Lecturers have rejected the latest proposed collective bargaining agreement, saying it did not address the issues they had raised.
Through the Universities Academic Staff Union (Uasu), the lecturers, who are on strike, said the 2017-2021 CBA proposal by the Inter-Public Universities Councils Consultative Forum (IPUCCF) was not acceptable.
The proposal offers an accumulative rate of 1.75 per cent increment on basic salary over four years, translating to 0.435 per cent annualised increment, and 0 per cent (nil) increment on house allowance.
Constantine Wasonga, the Uasu national secretary general, said lecturers had rejected the offer because it did not address their concerns.
“The objectives of salary review in the proposal were to improve the transparency of the academic staff salary structure to reduce the level of compressions and inversions and enhance academic salaries towards parity with equivalent staff within the universities and in other public sector organisations,” says Dr Wasonga in a letter dated May 14 and addressed to the IPUCCF chairman, Paul Kanyari.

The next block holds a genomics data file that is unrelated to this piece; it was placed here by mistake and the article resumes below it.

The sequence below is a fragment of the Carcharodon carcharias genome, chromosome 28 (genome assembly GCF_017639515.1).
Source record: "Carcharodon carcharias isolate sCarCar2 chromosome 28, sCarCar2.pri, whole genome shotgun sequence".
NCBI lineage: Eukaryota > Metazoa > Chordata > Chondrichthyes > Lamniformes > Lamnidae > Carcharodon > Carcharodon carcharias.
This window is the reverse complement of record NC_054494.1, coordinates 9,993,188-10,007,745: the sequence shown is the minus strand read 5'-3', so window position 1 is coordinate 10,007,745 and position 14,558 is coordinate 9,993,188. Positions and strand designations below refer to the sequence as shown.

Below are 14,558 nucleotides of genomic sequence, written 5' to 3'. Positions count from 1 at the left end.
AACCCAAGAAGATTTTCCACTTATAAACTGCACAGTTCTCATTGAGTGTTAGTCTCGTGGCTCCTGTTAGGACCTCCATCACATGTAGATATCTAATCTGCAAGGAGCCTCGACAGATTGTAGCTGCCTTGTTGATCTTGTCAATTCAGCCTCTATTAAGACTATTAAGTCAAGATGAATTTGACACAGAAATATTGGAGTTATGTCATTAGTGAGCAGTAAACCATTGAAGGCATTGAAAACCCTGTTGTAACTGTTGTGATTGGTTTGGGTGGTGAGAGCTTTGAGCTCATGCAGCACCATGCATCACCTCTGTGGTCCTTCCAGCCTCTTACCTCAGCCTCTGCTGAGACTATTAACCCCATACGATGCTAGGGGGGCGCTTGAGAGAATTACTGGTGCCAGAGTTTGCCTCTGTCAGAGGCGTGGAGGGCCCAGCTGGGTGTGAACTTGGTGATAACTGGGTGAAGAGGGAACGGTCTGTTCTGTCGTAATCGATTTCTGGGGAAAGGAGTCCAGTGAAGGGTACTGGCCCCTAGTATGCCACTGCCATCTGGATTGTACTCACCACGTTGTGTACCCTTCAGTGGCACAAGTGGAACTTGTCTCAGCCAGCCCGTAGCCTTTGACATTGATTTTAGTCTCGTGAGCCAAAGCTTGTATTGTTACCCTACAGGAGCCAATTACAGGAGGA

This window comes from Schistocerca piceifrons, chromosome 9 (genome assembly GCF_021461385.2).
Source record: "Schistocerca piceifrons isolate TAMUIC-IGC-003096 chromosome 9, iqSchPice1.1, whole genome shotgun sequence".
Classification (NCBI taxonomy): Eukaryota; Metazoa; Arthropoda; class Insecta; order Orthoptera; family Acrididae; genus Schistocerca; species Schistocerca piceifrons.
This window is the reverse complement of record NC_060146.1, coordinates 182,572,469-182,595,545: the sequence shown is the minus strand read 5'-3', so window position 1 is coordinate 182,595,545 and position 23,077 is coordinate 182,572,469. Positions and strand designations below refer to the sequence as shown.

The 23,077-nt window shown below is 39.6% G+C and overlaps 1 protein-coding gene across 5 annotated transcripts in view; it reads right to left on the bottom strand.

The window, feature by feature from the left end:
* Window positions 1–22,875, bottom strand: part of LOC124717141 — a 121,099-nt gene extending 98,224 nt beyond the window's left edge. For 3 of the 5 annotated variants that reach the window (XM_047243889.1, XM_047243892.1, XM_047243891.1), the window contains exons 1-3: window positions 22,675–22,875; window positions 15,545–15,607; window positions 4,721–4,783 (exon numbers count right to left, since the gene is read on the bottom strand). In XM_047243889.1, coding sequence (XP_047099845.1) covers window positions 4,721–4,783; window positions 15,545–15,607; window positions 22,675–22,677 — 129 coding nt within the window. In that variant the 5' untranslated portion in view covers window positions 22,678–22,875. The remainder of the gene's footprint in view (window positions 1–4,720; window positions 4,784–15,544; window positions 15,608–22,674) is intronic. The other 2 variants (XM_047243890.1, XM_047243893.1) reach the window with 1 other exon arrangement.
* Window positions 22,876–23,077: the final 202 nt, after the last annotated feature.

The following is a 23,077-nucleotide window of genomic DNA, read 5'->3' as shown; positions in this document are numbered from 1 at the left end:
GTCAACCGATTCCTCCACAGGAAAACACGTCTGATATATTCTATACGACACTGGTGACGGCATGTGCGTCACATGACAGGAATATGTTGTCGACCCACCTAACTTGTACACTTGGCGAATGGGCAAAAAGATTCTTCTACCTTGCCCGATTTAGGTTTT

Wasonga said the offer ignored the methodology used in generating the proposal, which includes review and analysis of local and international pay structures for universities.
“This includes application of parameters such as reference salary, salary scale spread, mid-point differential and salary scale overlap; determination job worth and analysis of purchasing power of salaries due to the cost of living,” he says.
Instead, Wasonga tabled the proposed Uasu academic staff grades 2017–2021 CBA that states that graduate assistant be in group PUG–11, assistant lecturer/tutorial fellow PUG–12, lecturer PUG–13, senior lecturer PUG–14, associate professor PUG–15, and professor PUG–16.
In their proposal, lecturers settled on a reference basic salary of Sh385,610 a month.
Wasonga explained that proposals such as restructuring of academic staff salary scales to remove the current excessive pay overlaps, distortions, compressions and inversions had not been addressed.
“No basis has been provided for the 1.75 per cent increment on basic salary and over the four-year CBA cycle, translating into 0.435 per cent annualised increment, and 0 per cent increment on house allowance,” says Wesonga.
He explained that since the average annual inflation rate was about 7 per cent and average increase in rent was 10 per cent, the counter-offer was not sufficient to cushion members.